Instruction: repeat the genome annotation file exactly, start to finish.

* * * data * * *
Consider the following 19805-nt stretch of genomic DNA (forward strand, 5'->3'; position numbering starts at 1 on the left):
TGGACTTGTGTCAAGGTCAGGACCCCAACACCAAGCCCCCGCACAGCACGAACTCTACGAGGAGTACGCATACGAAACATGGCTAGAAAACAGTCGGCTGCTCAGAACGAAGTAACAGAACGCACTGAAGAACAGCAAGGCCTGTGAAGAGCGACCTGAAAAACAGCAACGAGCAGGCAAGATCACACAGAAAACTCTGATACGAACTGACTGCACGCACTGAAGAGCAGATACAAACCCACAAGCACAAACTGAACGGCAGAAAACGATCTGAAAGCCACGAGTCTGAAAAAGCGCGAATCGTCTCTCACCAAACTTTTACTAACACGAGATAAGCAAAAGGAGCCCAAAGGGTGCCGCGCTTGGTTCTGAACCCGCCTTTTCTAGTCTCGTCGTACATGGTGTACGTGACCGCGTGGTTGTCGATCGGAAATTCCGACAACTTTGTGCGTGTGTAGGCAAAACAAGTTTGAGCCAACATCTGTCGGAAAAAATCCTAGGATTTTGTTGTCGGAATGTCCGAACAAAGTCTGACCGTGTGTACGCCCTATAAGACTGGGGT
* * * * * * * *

Consider the following 19805-nt stretch of genomic DNA (forward strand, 5'->3'; position numbering starts at 1 on the left):
TGGACTTGTGTCAAGGTCAGGACCCCAACACCAAGCCCCCGCACAGCACGAACTCTACGAGGAGTACGCATACGAAACATGGCTAGAAAACAGTCGGCTGCTCAGAACGAAGTAACAGAACGCACTGAAGAACAGCAAGGCCTGTGAAGAGCGACCTGAAAAACAGCAACGAGCAGGCAAGATCACACAGAAAACTCTGATACGAACTGACTGCACGCACTGAAGAGCAGATACAAACCCACAAGCACAAACTGAACGGCAGAAAACGATCTGAAAGCCACGAGTCTGAAAAAGCGCGAATCGTCTCTCACCAAACTTTTACTAACACGAGATAAGCAAAAGGAGCCCAAAGGGTGCCGCGCTTGGTTCTGAACCCGCCTTTTCTAGTCTCGTCGTACATGGTGTACGTGACCGCGTGGTTGTCGATCGGAAATTCCGACAACTTTGTGCGTGTGTAGGCAAAACAAGTTTGAGCCAACATCTGTCGGAAAAAATCCTAGGATTTTGTTGTCGGAATGTCCGAACAAAGTCTGACCGTGTGTACGCCCTATAAGACTGGGGT